As Thanksgiving nears and we’re all getting excited to enjoy turkey, stuffing, vegetables, our favorite pies, and perhaps even a nap or two, all of us at our Long Island pediatric dental office got to thinking, “Did Pilgrims or Native Americans have cavities?”
Thanksgiving was first shared between the Native Americans and the Pilgrims who came to America from England. These two groups joined at a table full of food to celebrate their cooperation and survival, and the tradition is still very much alive. However, one of these groups had more cavities and worse dental health than the other. Can you guess which one?
The Pilgrims had more cavities and gum disease than the Native Americans. With limited ways to brush their teeth (toothbrushes and toothpaste weren’t invented yet), and a not-so-healthy diet, the Pilgrims’ dental health was less than ideal.
During a time when there were no airplanes for trips across the Atlantic Ocean, the Pilgrims traveled by sea on a ship called The Mayflower. During the long trip, the Pilgrims had limited food choices. Mostly munching on food that would not go bad, the Pilgrims ate dried meats and fruits, beans, and a lot of hardtack, which is a dry biscuit that’s made of flour, water, and salt. Lack of access to fresh food, vegetables, and a balanced diet was not great for the Pilgrims’ smiles.
Even though they lacked access to toothbrushes and toothpaste, Native Americans’ teeth were automatically healthier than the Pilgrims’ because of their better diets. Native Americans ate berries, nuts, meat, vegetables, and grains. It’s as true today as it was in the 14 and 1500s that a balanced diet is crucial for a healthy, long-lasting smile; it’s what your Long Island pediatric dentist recommends. But what you eat is only part of what helps keep our mouths healthy.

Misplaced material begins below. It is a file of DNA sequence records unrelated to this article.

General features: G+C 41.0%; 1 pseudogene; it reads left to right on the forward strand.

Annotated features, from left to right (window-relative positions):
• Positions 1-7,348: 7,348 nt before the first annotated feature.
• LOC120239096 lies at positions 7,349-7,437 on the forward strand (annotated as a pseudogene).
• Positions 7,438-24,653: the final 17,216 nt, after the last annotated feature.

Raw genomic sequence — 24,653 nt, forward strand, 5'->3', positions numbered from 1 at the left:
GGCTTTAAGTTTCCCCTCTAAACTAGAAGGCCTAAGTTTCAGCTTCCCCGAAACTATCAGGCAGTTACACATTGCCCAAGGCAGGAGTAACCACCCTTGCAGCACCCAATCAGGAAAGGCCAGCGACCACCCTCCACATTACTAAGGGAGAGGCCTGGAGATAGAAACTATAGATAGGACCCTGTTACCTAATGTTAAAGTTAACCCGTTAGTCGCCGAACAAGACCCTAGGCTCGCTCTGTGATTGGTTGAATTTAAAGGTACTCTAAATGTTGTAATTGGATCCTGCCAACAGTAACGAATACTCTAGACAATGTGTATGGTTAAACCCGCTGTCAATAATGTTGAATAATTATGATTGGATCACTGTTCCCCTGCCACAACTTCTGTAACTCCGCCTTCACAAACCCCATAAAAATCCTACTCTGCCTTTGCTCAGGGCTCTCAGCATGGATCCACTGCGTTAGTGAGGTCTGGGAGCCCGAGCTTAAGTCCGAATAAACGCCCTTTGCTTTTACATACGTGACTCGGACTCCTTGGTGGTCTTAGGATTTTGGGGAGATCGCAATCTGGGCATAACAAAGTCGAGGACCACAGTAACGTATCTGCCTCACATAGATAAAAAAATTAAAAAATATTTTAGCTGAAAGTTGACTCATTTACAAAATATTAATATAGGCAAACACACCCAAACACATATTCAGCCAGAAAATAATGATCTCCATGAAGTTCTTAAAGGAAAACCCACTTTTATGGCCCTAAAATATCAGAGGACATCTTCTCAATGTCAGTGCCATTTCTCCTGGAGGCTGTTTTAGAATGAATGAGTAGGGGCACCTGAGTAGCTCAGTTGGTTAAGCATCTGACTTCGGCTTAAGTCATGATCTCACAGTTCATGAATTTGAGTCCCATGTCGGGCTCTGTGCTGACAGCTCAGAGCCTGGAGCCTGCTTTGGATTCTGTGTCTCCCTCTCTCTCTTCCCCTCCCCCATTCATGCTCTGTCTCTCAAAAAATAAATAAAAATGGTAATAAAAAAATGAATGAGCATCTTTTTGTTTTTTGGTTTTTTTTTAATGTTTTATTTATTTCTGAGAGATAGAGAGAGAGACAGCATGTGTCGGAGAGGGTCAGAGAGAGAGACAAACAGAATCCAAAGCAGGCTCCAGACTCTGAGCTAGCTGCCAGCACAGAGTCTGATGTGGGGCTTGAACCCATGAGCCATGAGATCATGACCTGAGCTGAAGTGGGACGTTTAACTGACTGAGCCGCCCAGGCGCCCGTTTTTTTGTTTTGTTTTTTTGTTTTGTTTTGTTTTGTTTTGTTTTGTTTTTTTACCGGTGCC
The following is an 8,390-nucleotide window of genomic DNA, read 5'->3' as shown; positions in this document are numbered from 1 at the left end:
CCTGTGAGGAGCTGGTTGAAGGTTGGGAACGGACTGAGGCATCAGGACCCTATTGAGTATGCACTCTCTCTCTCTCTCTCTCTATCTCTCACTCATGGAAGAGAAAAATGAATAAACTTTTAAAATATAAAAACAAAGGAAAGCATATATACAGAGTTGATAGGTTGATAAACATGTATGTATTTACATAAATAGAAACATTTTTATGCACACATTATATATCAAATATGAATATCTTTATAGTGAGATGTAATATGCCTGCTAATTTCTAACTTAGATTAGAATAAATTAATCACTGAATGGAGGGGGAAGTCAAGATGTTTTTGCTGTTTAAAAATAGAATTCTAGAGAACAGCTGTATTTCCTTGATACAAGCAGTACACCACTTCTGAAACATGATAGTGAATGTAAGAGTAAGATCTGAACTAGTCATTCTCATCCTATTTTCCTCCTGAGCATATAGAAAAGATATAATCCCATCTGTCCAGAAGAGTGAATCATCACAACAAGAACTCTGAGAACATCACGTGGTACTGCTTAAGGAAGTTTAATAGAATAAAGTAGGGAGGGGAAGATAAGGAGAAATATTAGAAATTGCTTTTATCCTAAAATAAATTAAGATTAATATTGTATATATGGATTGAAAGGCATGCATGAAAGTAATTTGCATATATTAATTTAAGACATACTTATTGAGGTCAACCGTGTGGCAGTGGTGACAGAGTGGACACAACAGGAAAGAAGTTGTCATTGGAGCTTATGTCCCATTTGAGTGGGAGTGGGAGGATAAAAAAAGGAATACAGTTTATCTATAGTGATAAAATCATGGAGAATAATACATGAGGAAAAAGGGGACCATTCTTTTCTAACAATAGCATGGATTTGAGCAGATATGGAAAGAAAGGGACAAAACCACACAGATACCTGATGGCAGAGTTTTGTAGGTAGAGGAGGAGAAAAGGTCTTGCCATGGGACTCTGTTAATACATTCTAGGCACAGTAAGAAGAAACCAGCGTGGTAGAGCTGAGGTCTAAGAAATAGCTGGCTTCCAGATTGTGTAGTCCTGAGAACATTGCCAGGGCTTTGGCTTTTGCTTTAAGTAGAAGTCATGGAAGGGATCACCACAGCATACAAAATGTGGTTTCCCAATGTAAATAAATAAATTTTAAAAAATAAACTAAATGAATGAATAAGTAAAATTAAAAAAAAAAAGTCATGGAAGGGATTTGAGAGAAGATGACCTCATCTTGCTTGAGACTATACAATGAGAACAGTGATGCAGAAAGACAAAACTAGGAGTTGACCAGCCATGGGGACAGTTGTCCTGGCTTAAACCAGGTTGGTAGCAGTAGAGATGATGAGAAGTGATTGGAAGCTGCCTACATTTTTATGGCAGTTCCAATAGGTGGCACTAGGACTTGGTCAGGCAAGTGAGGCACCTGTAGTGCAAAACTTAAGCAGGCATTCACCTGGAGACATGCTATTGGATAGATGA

After we eat, we need to clean our teeth and remove any leftover food particles that may be hanging around. When a toothbrush and tube of toothpaste weren’t available, the Pilgrims and Native Americans used the next best thing. Both groups made a toothbrush-like tool out of pig hair that was tied to an animal bone or a twig from a tree. They used needles from a pine tree like we use toothpicks today to remove food from teeth. Both groups rubbed herbs, salt, and leaves onto their teeth to freshen their mouths, and the Native Americans created something similar to toothpaste using the cucacua plant.
Still, neither the Native Americans nor the Pilgrims enjoyed the standard of oral health we do today. In order to get and keep your mouth healthy, brush twice a day, floss once day, and don’t forget to visit our pediatric dental office in Long Island regularly. Regular visits, in addition to a proper at-home routine and a good diet, will work together to keep your smile healthy, which is something we can all be thankful for!
Serving patients in Long Island, Westbury, and Nassau County.